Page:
We had just a bit of slack time around here between harvest and the coming fall seeding and roundup activities, so the boys worked in “fix up” chores here at the headquarters. They’ve been replacing broken or weak boards on the old fences and corrals, repairing gates, fabricating new parts and hanging the giant doors back onto the old equipment shed where a recent wind storm blew them off. One thing that really needed done, was new paint on the historic domestic buildings. Let me clarify how the headquarters are laid out, especially for those who have never been here. (The Imperial Stock Ranch headquarters complex is designated a National Historic District.)
The headquarters complex is 22 acres in size with a rectangular layout, and the long dimension lying north/south along Hinton Creek. The south end is where the “domestic” portion sits, comprised of the Hinton House (home of Imperial Yarn!) and its associated outbuildings: Servants’ Quarters, Ice House, Smoke House and Old Garage. It was once surrounded by an Orchard, which still remains, but only on the north, as the south portion was removed in the 1950’s when they constructed a swimming pool for Mary Ward’s rehab following a head on car crash, and then later built the single story ranch house we live in today. (Note: All italicized structures/resources are considered of historic significance.)
Going north from the Orchard, we quickly transition to the “agricultural” portion where two companion buildings are situated, the Cookhouse and Bunkhouse. The Cookhouse used to be two stories, and served as both bunkhouse and cookhouse, but caught fire in the 1930’s and was destroyed. As they rebuilt, they created two separate structures, one as a cookhouse and the other as the bunkhouse, placing it where the original blacksmith shop had been located. The Blacksmith Shop had become obsolete as engines allowed tractors and trucks to replace horses and wagons. West of the Bunkhouse is the Round Corral, the oldest structure here, and still an important part of ranch work. Going north from the corral, on the west is the main Barn, and on the east is the Shop. Everyone who visits loves the old barn, and agrees it really takes you back in time with its collections of old gear, hung in place. A series of fencing and partitioned pens goes right down through the middle of the agricultural portion of the complex, with these structures forming the frame for working areas used for sorting and holding livestock as needed.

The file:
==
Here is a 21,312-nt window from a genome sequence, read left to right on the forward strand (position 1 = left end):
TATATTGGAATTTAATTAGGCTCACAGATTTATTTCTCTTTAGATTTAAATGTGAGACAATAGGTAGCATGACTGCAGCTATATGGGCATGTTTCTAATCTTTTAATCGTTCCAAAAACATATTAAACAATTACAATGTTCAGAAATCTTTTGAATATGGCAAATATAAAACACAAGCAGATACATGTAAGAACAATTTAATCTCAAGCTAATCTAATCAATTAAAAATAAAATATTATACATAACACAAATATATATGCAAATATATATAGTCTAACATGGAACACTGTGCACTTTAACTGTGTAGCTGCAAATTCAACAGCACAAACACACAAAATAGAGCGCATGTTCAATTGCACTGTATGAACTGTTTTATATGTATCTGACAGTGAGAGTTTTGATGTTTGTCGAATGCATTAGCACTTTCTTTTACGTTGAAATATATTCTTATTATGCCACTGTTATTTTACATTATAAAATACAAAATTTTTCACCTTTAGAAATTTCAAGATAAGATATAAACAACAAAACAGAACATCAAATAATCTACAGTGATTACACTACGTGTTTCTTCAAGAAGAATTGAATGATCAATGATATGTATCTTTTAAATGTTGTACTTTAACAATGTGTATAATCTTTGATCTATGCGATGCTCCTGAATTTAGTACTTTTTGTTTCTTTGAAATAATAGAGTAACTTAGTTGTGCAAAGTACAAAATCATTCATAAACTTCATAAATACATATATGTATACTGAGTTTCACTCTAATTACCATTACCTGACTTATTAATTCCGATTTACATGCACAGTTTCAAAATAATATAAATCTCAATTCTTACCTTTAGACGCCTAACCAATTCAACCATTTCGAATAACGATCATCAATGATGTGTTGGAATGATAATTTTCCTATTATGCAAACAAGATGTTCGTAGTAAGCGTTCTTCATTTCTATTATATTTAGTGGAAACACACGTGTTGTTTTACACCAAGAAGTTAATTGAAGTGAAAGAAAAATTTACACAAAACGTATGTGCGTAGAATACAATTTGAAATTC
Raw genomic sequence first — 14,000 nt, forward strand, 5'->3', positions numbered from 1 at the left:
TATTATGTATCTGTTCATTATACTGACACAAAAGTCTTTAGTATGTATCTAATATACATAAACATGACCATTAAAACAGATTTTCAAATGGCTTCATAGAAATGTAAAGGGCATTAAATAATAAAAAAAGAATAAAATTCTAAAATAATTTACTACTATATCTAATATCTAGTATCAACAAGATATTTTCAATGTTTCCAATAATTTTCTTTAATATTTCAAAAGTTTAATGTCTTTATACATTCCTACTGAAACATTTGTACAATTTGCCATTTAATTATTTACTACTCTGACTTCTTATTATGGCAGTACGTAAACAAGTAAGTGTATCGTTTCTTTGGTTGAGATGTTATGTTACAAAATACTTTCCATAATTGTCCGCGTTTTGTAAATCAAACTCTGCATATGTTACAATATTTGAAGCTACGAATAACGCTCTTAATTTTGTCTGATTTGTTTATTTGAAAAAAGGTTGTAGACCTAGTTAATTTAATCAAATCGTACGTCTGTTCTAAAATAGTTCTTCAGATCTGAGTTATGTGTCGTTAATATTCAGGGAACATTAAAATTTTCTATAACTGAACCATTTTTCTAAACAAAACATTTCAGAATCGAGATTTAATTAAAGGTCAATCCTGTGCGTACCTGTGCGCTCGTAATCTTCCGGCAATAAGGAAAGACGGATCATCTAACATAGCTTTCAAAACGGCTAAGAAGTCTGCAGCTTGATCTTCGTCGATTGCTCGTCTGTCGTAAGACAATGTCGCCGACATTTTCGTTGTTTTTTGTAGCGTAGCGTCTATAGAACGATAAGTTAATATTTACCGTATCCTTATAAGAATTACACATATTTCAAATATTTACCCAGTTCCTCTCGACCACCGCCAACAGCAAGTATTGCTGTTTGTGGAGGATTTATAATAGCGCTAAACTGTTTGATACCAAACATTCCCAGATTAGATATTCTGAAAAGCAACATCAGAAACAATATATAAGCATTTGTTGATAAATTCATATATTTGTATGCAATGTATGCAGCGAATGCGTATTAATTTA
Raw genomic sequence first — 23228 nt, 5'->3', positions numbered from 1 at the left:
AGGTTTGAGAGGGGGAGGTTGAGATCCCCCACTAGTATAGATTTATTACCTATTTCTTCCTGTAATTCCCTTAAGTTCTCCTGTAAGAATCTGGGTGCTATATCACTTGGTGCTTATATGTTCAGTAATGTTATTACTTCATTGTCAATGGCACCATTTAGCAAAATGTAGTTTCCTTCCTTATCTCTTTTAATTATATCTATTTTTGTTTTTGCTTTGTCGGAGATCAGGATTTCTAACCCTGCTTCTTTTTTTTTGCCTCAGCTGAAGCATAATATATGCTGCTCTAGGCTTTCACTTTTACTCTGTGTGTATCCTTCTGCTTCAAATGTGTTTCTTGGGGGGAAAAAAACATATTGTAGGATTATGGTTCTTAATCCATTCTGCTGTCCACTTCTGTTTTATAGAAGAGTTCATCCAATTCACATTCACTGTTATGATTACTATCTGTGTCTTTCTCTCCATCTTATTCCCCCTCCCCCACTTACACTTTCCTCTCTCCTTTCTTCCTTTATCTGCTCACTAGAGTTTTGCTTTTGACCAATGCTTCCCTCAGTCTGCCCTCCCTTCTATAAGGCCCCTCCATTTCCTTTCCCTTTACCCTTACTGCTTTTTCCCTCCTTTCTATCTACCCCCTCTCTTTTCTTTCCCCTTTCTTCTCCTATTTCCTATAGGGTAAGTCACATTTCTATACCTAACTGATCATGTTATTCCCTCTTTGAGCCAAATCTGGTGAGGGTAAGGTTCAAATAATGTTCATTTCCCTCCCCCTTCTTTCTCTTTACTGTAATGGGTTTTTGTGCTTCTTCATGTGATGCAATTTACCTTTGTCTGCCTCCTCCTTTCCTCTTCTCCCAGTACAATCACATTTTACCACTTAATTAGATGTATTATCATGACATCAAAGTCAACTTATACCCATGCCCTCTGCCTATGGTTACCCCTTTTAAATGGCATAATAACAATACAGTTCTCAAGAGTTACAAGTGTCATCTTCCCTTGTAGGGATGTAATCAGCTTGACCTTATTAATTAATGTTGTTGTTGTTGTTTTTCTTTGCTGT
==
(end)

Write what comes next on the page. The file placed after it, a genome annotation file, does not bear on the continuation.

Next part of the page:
Continuing north, next are the Shearing Shed and a companion structure we call the Machine Shed, originally part of the shearing facilities, located on the west and the old Granary on the east. And on the northernmost end of the headquarters, is a large series of pens for cattle, associated smaller sorting pens, alleys and scales for weighing livestock, all located on the west, and the lambing facilities located on the east. What’s of note, is that every single structure at the headquarters is still in use and serves an important role, most serving the same function they have for more than a century. It’s a tribute to the original planning and building, and to our dry desert climate that preserves the wood!
Not only is it important to maintain these buildings and facilities because we still use them, but also because of their historic significance. We value our past and the lessons it teaches, and these historic treasures can never be replaced once lost. The Hinton House, Servants’ Quarters, Ice House, and Smoke House all were in bad need of new paint to maintain them, especially since the severe hail storm that hit a couple summers ago. Dan and I felt maybe this was the last big thing we would get done here in our generation, for historic preservation. So with everyone’s help, the paint job is almost complete. And these old structures look so beautiful, it warms your heart. The only thing I didn’t count on, was how shabby they would make the fences look! Guess we better buy more paint!
P.S. There are some great historic photos of the Hinton family and Imperial Stock Ranch online as part of a school district Wasco county history page.